Jesus calls us be the church, that radical embodiement of God’s love each and every day.  You can’t check your faith at the door of the office, the car, the school, polling both, your homepage or facebook.  It’s not just a box you check on your profile.  It’s who you are all the time.  And take it from Jonah it isn’t easy because at the heart of it, it means that the person or group of people that annoy you, that get under your skin, that get your goat, that you mildly or wildly dislike—let’s quit mincing and hiding behind words here.  The person or folks you hate, being a disciple is all about loving them just as God does.

So when you came in this morning you received a piece of paper.  This is not a test, it’s there for you to use if you wish.  Personally, I find I can remember things better and become real when I hold them in my hand.  Well I invite you to write this, that or the other person’s name on that top line.  Remember while this is homework, you don’t have to turn it in, so you don’t write your name, just theirs—can be an individual or a group of people., take that paper with you (it’s not for me or anyone else but you and God to see) and I want you to really think about and pray, try and spend real time in prayer with that person.  I said it exactly the way I meant it.  This isn’t the type of prayer where we say, “O by the way God I have this enemy, so why don’t you God change so and so, so that they think, act, better”.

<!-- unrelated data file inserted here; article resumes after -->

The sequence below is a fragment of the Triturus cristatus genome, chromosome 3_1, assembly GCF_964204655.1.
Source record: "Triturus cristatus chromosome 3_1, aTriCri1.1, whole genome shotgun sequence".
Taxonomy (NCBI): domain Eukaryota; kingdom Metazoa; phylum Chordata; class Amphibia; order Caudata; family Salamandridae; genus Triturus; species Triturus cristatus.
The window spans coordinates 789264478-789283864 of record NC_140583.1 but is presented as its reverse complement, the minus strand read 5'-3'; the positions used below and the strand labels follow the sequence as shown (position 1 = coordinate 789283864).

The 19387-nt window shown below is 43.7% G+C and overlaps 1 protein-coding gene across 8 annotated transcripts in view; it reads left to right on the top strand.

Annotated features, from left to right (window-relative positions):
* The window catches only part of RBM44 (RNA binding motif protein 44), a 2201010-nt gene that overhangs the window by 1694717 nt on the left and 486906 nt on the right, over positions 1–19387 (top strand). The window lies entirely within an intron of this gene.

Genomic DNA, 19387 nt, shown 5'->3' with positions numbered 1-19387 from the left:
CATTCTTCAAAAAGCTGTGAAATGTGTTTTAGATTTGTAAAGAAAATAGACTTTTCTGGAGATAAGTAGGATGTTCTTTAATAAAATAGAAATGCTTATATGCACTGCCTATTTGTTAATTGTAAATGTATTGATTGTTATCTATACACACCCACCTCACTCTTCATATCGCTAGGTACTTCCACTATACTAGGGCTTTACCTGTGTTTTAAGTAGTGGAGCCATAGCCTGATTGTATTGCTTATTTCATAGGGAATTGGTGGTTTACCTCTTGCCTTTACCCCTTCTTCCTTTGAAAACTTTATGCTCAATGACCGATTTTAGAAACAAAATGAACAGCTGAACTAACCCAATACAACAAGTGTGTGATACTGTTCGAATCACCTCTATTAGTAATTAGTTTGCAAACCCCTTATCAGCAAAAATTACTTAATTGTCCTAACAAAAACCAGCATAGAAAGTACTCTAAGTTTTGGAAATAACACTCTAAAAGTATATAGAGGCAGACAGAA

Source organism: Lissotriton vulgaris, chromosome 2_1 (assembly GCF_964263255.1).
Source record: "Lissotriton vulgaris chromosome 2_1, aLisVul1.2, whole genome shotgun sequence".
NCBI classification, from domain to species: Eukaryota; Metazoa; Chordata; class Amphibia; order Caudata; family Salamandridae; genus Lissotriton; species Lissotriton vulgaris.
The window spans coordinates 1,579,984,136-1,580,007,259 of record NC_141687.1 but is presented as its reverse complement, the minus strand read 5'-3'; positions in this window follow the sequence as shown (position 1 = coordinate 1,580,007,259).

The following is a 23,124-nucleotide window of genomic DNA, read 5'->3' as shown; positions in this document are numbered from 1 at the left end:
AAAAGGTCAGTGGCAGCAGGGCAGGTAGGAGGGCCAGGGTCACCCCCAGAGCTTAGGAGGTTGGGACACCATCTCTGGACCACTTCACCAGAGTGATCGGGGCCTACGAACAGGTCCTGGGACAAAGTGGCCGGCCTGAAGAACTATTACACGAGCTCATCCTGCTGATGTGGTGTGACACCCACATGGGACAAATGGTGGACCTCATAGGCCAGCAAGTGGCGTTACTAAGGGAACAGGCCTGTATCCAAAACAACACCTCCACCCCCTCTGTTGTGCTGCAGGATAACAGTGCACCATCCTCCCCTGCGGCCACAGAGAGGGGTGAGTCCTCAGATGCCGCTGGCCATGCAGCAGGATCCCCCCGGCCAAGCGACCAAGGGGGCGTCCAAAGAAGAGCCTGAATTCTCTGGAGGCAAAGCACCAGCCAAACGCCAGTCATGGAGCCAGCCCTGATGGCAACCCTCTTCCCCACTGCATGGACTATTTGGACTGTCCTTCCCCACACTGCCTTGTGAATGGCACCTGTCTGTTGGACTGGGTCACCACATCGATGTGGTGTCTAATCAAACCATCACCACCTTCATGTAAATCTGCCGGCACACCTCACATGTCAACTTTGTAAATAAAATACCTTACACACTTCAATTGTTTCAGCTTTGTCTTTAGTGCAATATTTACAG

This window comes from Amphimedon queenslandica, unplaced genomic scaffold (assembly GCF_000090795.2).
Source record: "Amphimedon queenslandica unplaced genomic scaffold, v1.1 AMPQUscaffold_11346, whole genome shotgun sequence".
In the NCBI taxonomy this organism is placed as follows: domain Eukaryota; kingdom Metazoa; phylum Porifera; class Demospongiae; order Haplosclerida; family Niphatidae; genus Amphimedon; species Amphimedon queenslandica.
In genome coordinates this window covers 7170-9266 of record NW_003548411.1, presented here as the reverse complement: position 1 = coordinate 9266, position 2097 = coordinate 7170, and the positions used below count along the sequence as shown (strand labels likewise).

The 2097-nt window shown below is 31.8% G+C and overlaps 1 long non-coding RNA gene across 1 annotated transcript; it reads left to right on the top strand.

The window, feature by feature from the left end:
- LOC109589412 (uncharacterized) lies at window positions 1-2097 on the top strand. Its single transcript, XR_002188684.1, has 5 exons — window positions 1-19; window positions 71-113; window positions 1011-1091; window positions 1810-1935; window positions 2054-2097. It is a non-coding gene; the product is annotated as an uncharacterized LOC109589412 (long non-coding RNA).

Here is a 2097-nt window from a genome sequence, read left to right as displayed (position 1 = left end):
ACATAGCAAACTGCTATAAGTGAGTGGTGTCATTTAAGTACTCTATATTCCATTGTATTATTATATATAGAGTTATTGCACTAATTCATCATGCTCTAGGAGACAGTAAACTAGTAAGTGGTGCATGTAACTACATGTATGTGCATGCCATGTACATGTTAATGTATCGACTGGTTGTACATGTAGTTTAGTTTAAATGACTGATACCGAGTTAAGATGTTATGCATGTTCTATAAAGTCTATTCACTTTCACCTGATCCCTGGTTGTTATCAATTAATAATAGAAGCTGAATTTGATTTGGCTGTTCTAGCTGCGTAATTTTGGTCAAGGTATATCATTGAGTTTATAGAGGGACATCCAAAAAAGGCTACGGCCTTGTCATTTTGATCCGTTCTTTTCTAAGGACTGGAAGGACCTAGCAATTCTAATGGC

Don’t get me wrong it would be awesome if all those folks out there treating others like garbage would change, turn from their ways.  But, as Jesus told all his disciples including us we need to attend to our own sin too.  As a follower of Christ we are to love our enemy, and that means carry them around with us in our hearts, listen, be open to them, to see the image of God within them, not to dismiss and demean them.  Now I gave you a simple way to remind you to do that every day, and a place where you can write down any thoughts, feelings, etc. and so forth, and you can be honest.  Jonah was so honest he asked God to strike him down dead he was so mad.  But perhaps as you jot down some things you may notice a change not necessarily in the name on your sheet, but in your own heart.  My door, cell phone, or email is always open if you need or want to share anything with me as your pastor.  So, just remember this one thing:  if God can change God’s mind, I’m pretty sure that we can change ours.  Amen.

Advertisements

Leave a Reply

Fill in your details below or click an icon to log in:

WordPress.com Logo

You are commenting using your WordPress.com account. Log Out / Change )

Twitter picture

You are commenting using your Twitter account. Log Out / Change )

Facebook photo

You are commenting using your Facebook account. Log Out / Change )

Google+ photo

You are commenting using your Google+ account. Log Out / Change )

Connecting to %s